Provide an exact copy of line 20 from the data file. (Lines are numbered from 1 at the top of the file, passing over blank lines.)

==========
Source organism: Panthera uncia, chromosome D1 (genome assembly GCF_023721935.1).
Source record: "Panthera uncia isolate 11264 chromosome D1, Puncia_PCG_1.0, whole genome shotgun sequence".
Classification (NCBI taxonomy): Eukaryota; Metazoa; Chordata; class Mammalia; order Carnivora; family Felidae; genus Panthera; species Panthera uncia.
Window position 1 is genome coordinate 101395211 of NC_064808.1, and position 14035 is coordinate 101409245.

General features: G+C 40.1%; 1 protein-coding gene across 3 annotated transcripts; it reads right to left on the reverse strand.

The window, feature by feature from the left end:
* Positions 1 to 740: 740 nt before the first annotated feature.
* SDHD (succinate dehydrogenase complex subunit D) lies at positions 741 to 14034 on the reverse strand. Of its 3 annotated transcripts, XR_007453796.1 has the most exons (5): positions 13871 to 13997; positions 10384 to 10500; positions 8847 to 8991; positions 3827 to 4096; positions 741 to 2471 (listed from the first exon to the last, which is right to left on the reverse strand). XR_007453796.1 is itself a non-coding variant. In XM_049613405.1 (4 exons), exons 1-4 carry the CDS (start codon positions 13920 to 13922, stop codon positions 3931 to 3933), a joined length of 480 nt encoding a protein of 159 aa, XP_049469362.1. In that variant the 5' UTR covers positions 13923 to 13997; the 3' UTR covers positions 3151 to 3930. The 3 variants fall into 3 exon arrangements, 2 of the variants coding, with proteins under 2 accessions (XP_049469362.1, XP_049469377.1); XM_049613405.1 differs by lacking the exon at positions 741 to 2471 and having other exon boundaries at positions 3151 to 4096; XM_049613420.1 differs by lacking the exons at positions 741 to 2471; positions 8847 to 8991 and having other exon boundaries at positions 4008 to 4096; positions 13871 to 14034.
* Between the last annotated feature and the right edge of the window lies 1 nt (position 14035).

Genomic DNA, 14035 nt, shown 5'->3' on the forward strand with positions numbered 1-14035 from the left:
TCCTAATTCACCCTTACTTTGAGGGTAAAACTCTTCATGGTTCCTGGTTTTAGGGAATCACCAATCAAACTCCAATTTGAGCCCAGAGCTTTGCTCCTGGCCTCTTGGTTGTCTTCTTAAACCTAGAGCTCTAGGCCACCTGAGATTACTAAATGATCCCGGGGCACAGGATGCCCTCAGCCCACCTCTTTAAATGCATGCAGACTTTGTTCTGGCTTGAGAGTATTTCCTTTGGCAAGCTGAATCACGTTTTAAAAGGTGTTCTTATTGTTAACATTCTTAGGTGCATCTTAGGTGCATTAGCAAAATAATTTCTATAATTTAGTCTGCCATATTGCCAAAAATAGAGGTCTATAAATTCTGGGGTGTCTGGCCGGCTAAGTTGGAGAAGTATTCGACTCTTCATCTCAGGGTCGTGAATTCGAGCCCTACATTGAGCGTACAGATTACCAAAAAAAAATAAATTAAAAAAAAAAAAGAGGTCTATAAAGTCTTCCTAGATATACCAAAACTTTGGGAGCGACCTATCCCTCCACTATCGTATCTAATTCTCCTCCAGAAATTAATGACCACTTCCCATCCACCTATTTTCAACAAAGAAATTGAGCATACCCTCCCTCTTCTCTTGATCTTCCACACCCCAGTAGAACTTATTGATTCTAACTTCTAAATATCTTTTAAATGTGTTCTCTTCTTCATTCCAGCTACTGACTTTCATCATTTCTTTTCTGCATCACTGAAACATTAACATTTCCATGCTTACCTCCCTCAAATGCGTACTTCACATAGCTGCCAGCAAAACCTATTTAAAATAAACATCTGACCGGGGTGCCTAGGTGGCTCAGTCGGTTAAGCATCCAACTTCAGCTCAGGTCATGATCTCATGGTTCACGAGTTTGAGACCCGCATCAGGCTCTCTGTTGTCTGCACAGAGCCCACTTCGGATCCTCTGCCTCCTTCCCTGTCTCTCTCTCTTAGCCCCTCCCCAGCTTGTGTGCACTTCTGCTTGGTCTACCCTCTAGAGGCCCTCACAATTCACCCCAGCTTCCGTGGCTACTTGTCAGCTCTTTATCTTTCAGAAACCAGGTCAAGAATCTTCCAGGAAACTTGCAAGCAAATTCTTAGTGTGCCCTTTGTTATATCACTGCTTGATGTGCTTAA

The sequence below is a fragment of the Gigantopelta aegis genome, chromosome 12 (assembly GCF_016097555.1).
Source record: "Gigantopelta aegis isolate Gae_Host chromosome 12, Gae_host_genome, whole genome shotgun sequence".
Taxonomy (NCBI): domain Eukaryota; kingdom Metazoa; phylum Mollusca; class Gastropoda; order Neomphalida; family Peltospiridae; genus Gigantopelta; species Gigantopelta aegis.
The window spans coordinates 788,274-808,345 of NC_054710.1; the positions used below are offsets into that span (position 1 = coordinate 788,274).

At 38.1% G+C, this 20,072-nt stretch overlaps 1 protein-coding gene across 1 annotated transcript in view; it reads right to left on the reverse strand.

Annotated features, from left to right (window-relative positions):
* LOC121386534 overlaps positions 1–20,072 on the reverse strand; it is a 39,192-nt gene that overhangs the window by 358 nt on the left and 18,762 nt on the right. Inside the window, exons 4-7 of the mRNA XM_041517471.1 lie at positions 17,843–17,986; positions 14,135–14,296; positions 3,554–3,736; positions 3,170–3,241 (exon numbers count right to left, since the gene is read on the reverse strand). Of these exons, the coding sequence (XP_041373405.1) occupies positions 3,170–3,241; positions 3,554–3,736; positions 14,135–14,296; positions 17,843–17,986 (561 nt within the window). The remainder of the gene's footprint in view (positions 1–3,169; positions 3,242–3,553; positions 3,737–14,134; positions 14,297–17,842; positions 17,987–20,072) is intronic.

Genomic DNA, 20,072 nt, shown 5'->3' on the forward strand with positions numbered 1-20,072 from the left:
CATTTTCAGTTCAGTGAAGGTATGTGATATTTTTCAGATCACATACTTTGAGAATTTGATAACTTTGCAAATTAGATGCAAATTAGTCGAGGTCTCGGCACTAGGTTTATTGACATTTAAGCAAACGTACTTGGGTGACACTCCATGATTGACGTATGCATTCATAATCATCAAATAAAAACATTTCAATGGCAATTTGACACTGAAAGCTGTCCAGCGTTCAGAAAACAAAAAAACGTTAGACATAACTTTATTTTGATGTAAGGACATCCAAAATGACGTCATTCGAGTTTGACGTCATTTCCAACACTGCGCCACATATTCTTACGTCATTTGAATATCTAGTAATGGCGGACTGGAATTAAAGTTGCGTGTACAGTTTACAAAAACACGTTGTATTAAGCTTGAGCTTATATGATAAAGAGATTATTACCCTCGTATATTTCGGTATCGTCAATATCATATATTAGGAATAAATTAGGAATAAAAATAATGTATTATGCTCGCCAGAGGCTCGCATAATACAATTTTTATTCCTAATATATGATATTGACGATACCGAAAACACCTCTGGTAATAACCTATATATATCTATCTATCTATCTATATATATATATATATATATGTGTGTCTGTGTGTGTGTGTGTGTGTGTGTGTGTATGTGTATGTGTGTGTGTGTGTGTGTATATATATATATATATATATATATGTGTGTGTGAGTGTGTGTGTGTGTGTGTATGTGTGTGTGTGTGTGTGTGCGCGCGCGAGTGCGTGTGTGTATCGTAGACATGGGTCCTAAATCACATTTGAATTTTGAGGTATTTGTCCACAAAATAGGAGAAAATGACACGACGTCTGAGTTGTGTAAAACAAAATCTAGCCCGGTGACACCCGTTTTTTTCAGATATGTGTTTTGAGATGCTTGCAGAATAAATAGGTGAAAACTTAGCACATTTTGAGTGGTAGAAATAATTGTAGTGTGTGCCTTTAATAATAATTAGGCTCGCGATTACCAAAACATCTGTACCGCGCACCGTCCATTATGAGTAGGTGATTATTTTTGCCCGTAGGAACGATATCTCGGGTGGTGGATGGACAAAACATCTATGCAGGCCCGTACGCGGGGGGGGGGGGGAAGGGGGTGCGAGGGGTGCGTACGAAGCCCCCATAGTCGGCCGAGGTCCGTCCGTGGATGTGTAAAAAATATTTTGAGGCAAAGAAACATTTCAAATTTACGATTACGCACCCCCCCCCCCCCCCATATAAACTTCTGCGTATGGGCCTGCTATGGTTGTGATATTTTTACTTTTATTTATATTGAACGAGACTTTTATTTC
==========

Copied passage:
CATTTTCAGTTCAGTGAAGGTATGTGATATTTTTCAGATCACATACTTTGAGAATTTGATAACTTTGCAAATTAGATGCAAATTAGTCGAGGTCTCGGCACTAGGTTTATTGACATTTAAGCAAACGTACTTGGGTGACACTCCATGATTGACGTATGCATTCATAATCATCAAATAAAAACATTTCAATGGCAATTTGACACTGAAAGCTGTCCAGCGTTCAGAAAACAAAAAAACGTTAGACATAACTTTATTTTGATGTAAGGACATCCAAAATGACGTCATTCGAGTTTGACGTCATTTCCAACACTGCGCCACATATTCTTACGTCATTTGAATATCTAGTAATGGCGGACTGGAATTAAAGTTGCGTGTACAGTTTACAAAAACACGTTGTATTAAGCTTGAGCTTATATGATAAAGAGATTATTACCCTCGTATATTTCGGTATCGTCAATATCATATATTAGGAATAAATTAGGAATAAAAATAATGTATTATGCTCGCCAGAGGCTCGCATAATACAATTTTTATTCCTAATATATGATATTGACGATACCGAAAACACCTCTGGTAATAACCTATATATATCTATCTATCTATCTATATATATATATATATATATGTGTGTCTGTGTGTGTGTGTGTGTGTGTGTGTGTATGTGTATGTGTGTGTGTGTGTGTGTATATATATATATATATATATATATGTGTGTGTGAGTGTGTGTGTGTGTGTGTATGTGTGTGTGTGTGTGTGTGCGCGCGCGAGTGCGTGTGTGTATCGTAGACATGGGTCCTAAATCACATTTGAATTTTGAGGTATTTGTCCACAAAATAGGAGAAAATGACACGACGTCTGAGTTGTGTAAAACAAAATCTAGCCCGGTGACACCCGTTTTTTTCAGATATGTGTTTTGAGATGCTTGCAGAATAAATAGGTGAAAACTTAGCACATTTTGAGTGGTAGAAATAATTGTAGTGTGTGCCTTTAATAATAATTAGGCTCGCGATTACCAAAACATCTGTACCGCGCACCGTCCATTATGAGTAGGTGATTATTTTTGCCCGTAGGAACGATATCTCGGGTGGTGGATGGACAAAACATCTATGCAGGCCCGTACGCGGGGGGGGGGGGGAAGGGGGTGCGAGGGGTGCGTACGAAGCCCCCATAGTCGGCCGAGGTCCGTCCGTGGATGTGTAAAAAATATTTTGAGGCAAAGAAACATTTCAAATTTACGATTACGCACCCCCCCCCCCCCCCATATAAACTTCTGCGTATGGGCCTGCTATGGTTGTGATATTTTTACTTTTATTTATATTGAACGAGACTTTTATTTC